My previous article listed the currently available new chainsaw models with the best milling performance. These saws were the best of the best – big and powerful, but not particularly affordable.
What if you’d want to give chainsaw milling a try without commiting $1200+ to a milling saw? This is what we will look at today.
In this article, I list the best milling chainsaws in a more accessible price range of $400 to $500. With this money, you can get a 55…60cc mid-range landowner saw that is excellent for general household use, and can do some small milling too.
Note: The saws presented are under-powered for chainsaw milling in general. But they are OK for milling small logs – and the best you’ll get under $500. Stick to logs below 15″ in diameter and read my tips for low-power milling.
|Stihl MS 291||55.5cc||3.8 hp|
|Echo CS-590 |
|Husqvarna 455 |
|55.5cc||3.5 hp |
|*MSRP or av.|
For the budget-friendly sub-$500 milling saw ranking, I picked one saw model from each of the three big manufacturers: Echo, Stihl and Husqvarna. My picks and main specs are listed in the table and the reasoning presented below.
What’s common: The saws are all 55…60cc and 3½…4 hp, mid-range Farm & Ranch saws from a recognizable quality brand. All of the saws are very good for most felling, pruning and firewood cutting; they’re OK for milling small logs up to about 15″.
Although give Stihl the 1st place, the saws are all pretty good and ranking them is hard.
1 Stihl MS 291
My top pick for a new milling chainsaw under $500 is the Stihl MS 291. It earns the top spot through a combination of good power, price, bar mount and chain pitch.
The MS 291 is a 55.5cc mid-range Farm & Ranch saw and puts out a respectable 3.8 hp (2.8 kW).
A particular advantage of the MS 291 in milling is the shorter .325″ chain pitch. With the standard 7-tooth drive sprocket, the .325″ gives +15% more chain force than the 3/8″ that the CS-590 and the 455 Rancher run.
Ripping chains in .325″ are harder to find, though, but at least Granberg should have you covered (see my overview). DIYing is not too hard either (my instructions here).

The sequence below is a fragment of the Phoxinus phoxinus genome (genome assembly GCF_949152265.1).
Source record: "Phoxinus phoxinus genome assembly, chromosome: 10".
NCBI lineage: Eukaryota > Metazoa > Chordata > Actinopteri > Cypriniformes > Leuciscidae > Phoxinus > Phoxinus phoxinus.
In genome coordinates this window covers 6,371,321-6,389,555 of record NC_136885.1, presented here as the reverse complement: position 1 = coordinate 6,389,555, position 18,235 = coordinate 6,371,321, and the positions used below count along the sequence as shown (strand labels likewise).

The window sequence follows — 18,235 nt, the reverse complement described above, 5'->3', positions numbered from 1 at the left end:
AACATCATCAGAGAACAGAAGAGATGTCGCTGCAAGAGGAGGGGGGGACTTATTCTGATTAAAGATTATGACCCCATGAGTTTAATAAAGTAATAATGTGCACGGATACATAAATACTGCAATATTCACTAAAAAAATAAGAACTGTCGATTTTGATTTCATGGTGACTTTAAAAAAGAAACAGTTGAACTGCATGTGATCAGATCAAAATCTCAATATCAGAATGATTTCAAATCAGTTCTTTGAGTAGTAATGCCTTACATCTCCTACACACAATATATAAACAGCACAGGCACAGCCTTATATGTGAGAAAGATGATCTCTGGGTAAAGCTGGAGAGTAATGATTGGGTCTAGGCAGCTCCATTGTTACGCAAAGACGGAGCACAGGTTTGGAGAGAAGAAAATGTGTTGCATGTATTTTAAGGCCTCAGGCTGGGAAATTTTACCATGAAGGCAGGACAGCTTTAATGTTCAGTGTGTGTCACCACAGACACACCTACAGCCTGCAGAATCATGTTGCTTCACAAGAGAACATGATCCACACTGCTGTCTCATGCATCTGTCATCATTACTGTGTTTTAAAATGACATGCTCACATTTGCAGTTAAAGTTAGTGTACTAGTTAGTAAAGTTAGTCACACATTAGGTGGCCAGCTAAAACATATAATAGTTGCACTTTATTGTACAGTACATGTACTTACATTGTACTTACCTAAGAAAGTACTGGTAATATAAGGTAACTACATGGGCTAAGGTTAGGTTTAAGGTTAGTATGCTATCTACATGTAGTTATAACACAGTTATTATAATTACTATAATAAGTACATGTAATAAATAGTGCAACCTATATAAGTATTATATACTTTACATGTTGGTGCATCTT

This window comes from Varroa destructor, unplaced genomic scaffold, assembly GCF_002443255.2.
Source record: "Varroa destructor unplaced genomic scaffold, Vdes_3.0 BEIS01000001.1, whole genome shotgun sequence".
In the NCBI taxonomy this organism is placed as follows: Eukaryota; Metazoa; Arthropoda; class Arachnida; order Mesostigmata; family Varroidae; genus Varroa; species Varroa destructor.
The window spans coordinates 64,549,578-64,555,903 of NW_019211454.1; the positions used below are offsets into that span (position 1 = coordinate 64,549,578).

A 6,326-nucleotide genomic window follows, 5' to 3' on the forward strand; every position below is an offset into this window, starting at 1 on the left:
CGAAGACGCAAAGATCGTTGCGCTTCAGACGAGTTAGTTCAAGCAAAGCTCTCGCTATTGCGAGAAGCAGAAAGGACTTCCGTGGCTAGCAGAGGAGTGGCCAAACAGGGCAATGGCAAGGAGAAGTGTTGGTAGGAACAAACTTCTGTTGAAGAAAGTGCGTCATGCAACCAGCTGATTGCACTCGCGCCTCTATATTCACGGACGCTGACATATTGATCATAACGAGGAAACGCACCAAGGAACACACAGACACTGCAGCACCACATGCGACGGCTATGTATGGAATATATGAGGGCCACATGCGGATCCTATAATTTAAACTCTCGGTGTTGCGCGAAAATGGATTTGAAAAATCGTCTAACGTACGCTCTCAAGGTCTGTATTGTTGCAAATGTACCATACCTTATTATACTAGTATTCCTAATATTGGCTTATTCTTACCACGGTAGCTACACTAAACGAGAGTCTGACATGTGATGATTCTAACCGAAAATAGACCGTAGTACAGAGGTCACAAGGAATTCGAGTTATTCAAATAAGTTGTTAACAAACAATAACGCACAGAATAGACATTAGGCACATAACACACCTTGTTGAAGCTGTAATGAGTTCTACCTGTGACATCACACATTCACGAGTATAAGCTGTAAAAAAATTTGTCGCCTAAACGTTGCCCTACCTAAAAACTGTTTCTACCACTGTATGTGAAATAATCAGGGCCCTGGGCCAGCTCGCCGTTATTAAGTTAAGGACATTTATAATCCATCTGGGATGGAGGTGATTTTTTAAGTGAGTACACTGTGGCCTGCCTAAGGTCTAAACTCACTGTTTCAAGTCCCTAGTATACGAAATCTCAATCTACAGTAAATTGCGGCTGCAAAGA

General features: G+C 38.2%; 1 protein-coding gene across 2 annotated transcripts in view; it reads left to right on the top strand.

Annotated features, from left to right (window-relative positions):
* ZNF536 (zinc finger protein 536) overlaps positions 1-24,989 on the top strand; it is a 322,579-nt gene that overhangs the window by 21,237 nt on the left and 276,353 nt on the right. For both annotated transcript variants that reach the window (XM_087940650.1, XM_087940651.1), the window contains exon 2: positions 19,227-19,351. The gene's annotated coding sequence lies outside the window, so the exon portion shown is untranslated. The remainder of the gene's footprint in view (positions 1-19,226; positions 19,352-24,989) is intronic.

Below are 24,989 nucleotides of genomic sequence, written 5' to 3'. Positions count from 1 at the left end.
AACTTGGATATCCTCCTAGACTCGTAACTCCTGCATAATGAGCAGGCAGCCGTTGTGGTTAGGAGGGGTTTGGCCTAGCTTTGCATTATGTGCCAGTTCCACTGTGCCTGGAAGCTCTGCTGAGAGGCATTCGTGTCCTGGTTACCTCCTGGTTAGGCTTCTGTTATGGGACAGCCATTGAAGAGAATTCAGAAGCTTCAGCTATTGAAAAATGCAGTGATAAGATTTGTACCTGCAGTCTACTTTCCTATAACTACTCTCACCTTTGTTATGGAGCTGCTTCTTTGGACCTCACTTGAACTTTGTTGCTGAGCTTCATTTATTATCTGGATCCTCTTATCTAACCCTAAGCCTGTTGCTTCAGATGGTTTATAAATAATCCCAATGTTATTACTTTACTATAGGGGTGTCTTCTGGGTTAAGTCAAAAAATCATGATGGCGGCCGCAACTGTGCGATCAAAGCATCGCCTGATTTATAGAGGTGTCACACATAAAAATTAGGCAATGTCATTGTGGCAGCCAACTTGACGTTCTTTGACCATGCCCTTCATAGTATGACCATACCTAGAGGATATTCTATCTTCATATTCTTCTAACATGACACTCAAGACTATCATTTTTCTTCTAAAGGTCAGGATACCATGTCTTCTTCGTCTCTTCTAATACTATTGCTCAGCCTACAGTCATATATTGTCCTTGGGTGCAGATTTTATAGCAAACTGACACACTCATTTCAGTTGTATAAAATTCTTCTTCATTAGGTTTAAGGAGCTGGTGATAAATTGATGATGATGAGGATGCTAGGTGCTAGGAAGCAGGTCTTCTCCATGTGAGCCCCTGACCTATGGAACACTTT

Another practical advantage is the Stihl 3003 bar mount, which means that you will have plenty of bars to choose from.
2 Echo CS-590 Timberwolf
The Echo CS-590 Timberwolf offers the best power/price ratio in the $500 group and is my second pick for low-budget chainsaw milling.
The CS-590 has an output power of 3.9 hp (2.9 kW), which a lot for an MSRP of $450. But it’s not actually much for the saw’s 60cc displacement. This indicates a relatively low-speed engine, which is just perfect for milling. Echo sadly doesn’t give torque or RPM specs, so this is my best guess.
The biggest downside of the CS-590 is the rarer bar mount. But a 24″ bar is enough for this power and should be easy to find.
3 Husqvarna 455 Rancher
With a bit less power and a bit higher price, the Husqvarna 455 Rancher comes third in the ranking for a budget milling chainsaw.
Performance-wise the 455 Rancher is actually not much behind the MS 291 and CS-590: 3.5 hp vs. 3.8…3.9 hp. Husqvarna is nice enough to give a peak torque spec for the 455 Rancher: 3.2 Nm. This is OK for the CC and the MS 291 and CS-590 are probably close.
The 455 Rancher comes with Husqvarna Small bar mount and 3/8″ chain pitch. Bar selection is very good up to 28″, which is already longer than the 3.2 Nm can mill with. (See my Husky bar guide for more info.)
Any of these 55cc…60cc saws is a decent entry point to chainsaw milling if you have the patience to start small. They are really not for wide slabbing – many people have damaged their 60cc saw in trying.
But if you stick to small logs and follow my low-power milling tips, you should be able to turn your logs to nice live-edge planks or dimensional lumber with any one of the MS 291, CS-590 or 455 Rancher.
The saws also make sense for all-around household and farm use too – much more so than the massive saws that made the previous list.